Oh Look, Another Young, Upper Class White Girl With Anorexia

It’s a tale that is unfortunately the plot line of almost every eating disorder movie. A white, cisgender, upper-class, long-haired, intelligent, already-thin girl who needs control develops an eating disorder. She has issues with her family, probably. At the end, she gets better or dies.

To The Bone uses these same demographics with the main character.

Groundbreaking.

The reality is that eating disorders affect those in any ethnic group, socioeconomic status, religion, sexual orientation, age, and geographic location. Moreover, the rates of eating disorders are rising in other key demographic areas: males (especially gay males), younger children, and middle aged women.

Director Marti Noxon defended this story choice, “It’s important to remember EDs is unique and To The Bone is just one of the millions of ED stories that could be told in the US at this very moment.”

Noxon is correct in that millions of ED stories could be told, but this is the one being told in the film. This cinematic choice has broad implications. Many who watch this movie might not be familiar with eating disorders, so the choice to feature a thin, white, young female will shape the way others view what an eating disorder looks like.

The problem with a white, emaciated woman of privilege being the heroine of this movie is two-fold:

  1. It does not represent the reality of eating disorders, nor does it accurately portray the significant crossover between disorders across a lifetime (e.g. shift from bulimia to anorexia to binge eating back to anorexia). I’m not going to lie, Lily Collin’s emaciated frame and overdone sunken-eye makeup makes me roll my eyes. Many people with eating disorders are not underweight. It certainly doesn’t represent the physical “norm” of someone with an eating disorder.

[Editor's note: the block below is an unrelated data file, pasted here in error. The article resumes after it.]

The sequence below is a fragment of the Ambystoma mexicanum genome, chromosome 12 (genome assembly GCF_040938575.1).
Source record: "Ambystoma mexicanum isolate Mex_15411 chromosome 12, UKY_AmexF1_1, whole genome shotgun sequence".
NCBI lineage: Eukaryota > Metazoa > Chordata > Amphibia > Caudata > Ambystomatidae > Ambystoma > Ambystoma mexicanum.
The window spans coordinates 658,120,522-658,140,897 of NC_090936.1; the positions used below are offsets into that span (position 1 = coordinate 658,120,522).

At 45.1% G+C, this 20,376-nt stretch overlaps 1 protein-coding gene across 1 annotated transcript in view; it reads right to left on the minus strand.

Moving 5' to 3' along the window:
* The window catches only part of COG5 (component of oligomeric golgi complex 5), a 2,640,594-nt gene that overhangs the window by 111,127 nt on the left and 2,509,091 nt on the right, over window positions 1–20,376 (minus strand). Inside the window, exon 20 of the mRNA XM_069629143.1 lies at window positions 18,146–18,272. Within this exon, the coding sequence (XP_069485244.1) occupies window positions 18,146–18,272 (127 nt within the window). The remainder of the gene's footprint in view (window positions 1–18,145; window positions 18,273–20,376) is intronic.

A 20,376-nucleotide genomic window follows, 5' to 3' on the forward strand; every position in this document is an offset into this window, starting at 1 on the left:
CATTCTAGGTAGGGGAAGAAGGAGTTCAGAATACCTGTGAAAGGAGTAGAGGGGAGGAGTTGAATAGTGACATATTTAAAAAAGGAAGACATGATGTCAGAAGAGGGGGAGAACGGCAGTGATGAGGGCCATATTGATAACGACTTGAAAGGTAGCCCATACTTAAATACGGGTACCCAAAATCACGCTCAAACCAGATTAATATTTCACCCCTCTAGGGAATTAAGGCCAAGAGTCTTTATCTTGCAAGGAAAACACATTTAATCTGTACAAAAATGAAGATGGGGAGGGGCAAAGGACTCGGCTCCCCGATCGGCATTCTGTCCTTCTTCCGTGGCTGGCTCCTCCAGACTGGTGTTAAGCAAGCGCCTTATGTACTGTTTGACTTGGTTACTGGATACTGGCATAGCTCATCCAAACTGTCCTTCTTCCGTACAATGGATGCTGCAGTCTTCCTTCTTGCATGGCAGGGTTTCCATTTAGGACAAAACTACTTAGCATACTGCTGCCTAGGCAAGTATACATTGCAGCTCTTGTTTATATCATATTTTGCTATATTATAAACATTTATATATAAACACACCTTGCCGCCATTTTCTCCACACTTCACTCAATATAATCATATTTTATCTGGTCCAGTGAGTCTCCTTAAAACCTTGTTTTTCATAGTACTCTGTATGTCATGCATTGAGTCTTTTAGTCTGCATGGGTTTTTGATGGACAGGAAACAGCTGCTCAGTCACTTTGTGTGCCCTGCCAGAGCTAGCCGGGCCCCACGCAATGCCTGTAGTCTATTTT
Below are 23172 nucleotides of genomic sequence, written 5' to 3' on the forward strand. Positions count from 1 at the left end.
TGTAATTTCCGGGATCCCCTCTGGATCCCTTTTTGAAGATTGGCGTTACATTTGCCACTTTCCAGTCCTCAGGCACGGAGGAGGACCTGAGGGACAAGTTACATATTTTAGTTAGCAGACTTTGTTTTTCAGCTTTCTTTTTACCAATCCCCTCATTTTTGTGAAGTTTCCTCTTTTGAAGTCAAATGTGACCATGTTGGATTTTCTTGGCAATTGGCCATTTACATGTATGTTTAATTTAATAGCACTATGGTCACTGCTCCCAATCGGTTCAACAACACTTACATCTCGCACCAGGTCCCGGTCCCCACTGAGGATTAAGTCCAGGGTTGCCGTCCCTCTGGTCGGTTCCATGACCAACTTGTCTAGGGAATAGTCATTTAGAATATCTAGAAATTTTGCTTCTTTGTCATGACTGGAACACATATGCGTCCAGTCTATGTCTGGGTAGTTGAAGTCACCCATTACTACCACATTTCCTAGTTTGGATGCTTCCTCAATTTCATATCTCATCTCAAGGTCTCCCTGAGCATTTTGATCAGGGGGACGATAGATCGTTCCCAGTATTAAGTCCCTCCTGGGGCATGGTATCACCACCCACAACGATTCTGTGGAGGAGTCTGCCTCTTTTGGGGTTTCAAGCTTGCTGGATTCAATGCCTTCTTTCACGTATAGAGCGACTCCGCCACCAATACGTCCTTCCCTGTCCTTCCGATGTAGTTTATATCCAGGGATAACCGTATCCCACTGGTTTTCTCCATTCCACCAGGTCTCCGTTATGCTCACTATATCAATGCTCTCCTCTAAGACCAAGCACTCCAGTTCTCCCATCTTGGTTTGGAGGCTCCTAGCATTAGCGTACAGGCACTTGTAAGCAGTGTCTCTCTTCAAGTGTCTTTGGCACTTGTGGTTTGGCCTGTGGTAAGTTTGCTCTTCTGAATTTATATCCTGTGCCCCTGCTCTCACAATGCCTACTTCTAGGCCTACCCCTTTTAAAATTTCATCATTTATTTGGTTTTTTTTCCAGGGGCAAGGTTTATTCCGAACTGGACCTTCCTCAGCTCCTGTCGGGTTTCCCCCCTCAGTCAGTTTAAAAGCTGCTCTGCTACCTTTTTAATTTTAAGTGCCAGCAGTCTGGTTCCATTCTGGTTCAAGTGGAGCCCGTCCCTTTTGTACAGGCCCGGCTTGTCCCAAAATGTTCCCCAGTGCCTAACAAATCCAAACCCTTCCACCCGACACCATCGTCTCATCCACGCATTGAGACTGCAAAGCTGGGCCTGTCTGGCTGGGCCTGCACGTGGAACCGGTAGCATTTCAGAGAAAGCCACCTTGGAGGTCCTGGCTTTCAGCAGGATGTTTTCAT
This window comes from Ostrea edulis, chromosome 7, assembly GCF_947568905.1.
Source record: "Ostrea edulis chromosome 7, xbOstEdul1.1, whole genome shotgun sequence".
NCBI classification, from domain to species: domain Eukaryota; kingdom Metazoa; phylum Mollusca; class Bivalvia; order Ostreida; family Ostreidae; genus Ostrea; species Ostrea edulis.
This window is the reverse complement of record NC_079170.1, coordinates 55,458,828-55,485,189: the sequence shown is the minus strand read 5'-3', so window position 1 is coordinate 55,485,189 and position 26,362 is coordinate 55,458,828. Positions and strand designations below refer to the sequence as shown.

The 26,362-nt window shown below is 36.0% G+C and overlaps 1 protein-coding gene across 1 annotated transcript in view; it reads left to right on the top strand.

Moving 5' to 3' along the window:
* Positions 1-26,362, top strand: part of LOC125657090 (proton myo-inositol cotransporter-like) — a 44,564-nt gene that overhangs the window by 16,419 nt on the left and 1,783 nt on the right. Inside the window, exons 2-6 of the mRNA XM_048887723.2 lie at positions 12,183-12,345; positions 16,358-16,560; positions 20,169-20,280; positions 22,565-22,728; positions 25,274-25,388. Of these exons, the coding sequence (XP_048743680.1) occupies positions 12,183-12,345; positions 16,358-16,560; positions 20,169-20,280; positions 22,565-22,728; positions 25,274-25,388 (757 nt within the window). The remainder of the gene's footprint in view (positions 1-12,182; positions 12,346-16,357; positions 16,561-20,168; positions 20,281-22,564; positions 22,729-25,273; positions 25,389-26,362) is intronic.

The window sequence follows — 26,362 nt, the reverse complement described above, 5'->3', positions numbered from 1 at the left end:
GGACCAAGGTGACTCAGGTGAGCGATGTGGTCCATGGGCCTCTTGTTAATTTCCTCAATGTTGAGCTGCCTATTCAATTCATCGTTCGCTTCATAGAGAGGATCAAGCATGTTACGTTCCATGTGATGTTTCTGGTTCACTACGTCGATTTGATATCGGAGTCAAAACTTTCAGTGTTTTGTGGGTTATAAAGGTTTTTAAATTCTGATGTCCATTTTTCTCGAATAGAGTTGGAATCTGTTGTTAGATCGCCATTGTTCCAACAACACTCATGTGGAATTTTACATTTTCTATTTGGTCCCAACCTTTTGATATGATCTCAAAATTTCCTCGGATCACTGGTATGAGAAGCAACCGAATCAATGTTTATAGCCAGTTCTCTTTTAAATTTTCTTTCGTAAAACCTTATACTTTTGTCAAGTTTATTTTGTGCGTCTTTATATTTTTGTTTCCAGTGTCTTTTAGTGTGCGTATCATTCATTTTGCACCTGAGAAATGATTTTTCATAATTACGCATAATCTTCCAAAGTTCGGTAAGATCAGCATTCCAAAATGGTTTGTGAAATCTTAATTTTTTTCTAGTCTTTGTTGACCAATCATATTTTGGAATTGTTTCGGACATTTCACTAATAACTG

2. These demographic choices of the main character highlight existing stigma. Sadly, Lily Collins’ emaciated frame will draw in viewers. I wonder what would happen if Lily Collins had gained 50 pounds for the role rather than losing weight, or if the heroine of the film was another beautiful, but overweight, actress, such as Melissa McCarthy or Queen Latifah. What about James Corden? I don’t think a film like this would be popular. Starving is the most culturally sanctioned eating disorder behavior. Do I think a story needs to be told of someone who binges and is obese as a result, for instance? Absolutely!! But it won’t be, for a long time, anyway. I’m not surprised that the dominant narrative of this movie plays into societal fascination with anorexia and the cultural thinness ideal.  I have been disgusted by interviews discussing Collins’ weight loss. “How Did an Already Thin Girl with an Anorexia History Lose More Weight to Play Someone with Anorexia?” might be a popular headline, but it’s nonsensical for those in recovery.

The problem with this one story fitting the predominant cultural narrative is that it makes us more likely to miss someone who doesn’t fit the physical “type” of Lily Collins but is displaying eating disorder behaviors. We are more likely to overlook an older female who is always in the gym or a young male who sneaks off to his car and comes back hours later smelling of food and vomit.